How much water in soap recipe?
You have your oils all picked out and are creating your first recipe! Now you are wondering about the water/lye mix. How do I find out how much water to add the lye to? Does it have to be exact?
The addition of water is a little different from that of the oils and sodium hydroxide. The oil and lye measurements need to be pretty exact, but with the water you have room to play.
When creating your own soap recipe make sure you use a calculator to determine the amount of lye that needs to be added to the water. This calculator will also give you a range for the amount of water to use.
The liquid (usually water) dissolves the lye and when added to the oils it starts the saponification process. While the soap is curing water evaporates from the bars if less water is used “water discounting” the cure time is less.
In that range you will need to determine what amount of liquid to use. I like to go about the middle of the road, in my Beer Soap Recipe after using the calculator I am told I need 381 – 572 millilitres or 1.78 to 2.37 cups of liquid. I found that using 2 cups works well. It doesn’t come to trace to fast, seem to be just right.
What happens if I use less liquid?
Using less water is called water discounting, the less water you use the faster the soap comes to trace and thickens. Think about this is you want to work with the soap and also be careful of discounting the water if the soap is going to be scented. Remember also that some fragrance oils can speed up the trace. Some of the reasons a soaper may want to use less water could be:
- water discounting helps soap release from its mold quicker
- it shortens the curing time
- when adding additives that contain water
- to reduce soda ash
- less likely to have soda ash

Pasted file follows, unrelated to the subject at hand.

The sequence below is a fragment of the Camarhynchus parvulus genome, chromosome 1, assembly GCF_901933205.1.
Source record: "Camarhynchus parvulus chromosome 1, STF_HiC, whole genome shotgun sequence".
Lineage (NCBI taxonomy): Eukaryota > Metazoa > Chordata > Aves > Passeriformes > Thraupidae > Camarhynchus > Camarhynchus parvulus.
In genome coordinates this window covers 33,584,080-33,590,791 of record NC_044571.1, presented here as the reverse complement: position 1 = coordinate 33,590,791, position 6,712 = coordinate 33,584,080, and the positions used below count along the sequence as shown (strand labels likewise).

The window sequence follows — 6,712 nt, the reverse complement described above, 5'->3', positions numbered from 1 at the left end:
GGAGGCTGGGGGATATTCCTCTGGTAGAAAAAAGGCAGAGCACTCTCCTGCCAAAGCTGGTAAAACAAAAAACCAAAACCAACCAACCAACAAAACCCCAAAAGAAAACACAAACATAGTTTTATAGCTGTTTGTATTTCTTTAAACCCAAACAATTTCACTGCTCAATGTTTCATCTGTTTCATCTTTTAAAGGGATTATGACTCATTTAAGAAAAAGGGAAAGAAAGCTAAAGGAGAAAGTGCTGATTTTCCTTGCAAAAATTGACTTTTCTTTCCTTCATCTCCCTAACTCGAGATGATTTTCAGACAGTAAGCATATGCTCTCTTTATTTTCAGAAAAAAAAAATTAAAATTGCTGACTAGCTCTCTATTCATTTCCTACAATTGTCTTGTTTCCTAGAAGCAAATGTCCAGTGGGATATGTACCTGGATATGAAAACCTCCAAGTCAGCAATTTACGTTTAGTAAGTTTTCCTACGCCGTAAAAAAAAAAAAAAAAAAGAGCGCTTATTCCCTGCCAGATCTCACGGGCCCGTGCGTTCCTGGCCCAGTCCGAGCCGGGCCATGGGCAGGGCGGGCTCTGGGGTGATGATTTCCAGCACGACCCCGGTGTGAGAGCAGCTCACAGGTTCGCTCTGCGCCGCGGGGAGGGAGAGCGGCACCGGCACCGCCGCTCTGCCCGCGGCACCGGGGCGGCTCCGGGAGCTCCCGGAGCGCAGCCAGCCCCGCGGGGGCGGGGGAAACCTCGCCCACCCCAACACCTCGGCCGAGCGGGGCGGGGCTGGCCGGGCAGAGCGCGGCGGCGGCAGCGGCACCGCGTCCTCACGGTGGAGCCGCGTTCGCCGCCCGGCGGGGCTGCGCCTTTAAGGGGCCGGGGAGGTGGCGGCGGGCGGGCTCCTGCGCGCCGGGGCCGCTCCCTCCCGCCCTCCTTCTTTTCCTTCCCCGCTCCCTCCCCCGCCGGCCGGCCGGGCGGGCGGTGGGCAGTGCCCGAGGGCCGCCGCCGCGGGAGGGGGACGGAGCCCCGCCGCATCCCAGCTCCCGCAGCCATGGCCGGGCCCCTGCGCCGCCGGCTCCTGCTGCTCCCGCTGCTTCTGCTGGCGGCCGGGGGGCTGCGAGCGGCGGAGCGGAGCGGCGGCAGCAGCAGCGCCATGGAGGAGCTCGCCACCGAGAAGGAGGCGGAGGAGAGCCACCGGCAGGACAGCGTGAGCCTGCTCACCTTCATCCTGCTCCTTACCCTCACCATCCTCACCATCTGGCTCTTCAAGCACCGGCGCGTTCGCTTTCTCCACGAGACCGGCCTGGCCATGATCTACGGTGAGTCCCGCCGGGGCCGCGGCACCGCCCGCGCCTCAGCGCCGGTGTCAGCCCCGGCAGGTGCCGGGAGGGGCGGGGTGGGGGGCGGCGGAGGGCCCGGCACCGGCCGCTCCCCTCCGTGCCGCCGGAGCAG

- less likely to have glycerin rivers
When reducing the amount of water it changes the temperature as the soap goes thru the gel phase resulting in some of the situations listed above.
What happens if I use more liquid?
Using more liquid will give you extra time to work with your soap. Extra water will also extend the curing time, this is because the water evaporates as the soap cures, too much water can make a soft, sticky soap and can take days to harden enough to take out of the molds.
I would suggest to use your calculators and not add any more water than suggested by these calculators.
Can I use tap water?
I use bottled water to make my soap, the reason for this is because where I live our tap water is hard. My recipes are formulated to work well when washing in hard water, but using hard water to make my soap would not be a good idea.
The reason being is that hard water can affect the process because of the minerals that are found in the water. Using hard water when making soap can cause a poor quality of soap with an increase in the chances of getting those awful orange spots (DOS) the Dreaded Orange Spots. These spots don’t look very pleasing and seeing them often will be a sign of your soap going rancid.
So to be safe use bottled or distilled water in soap making.
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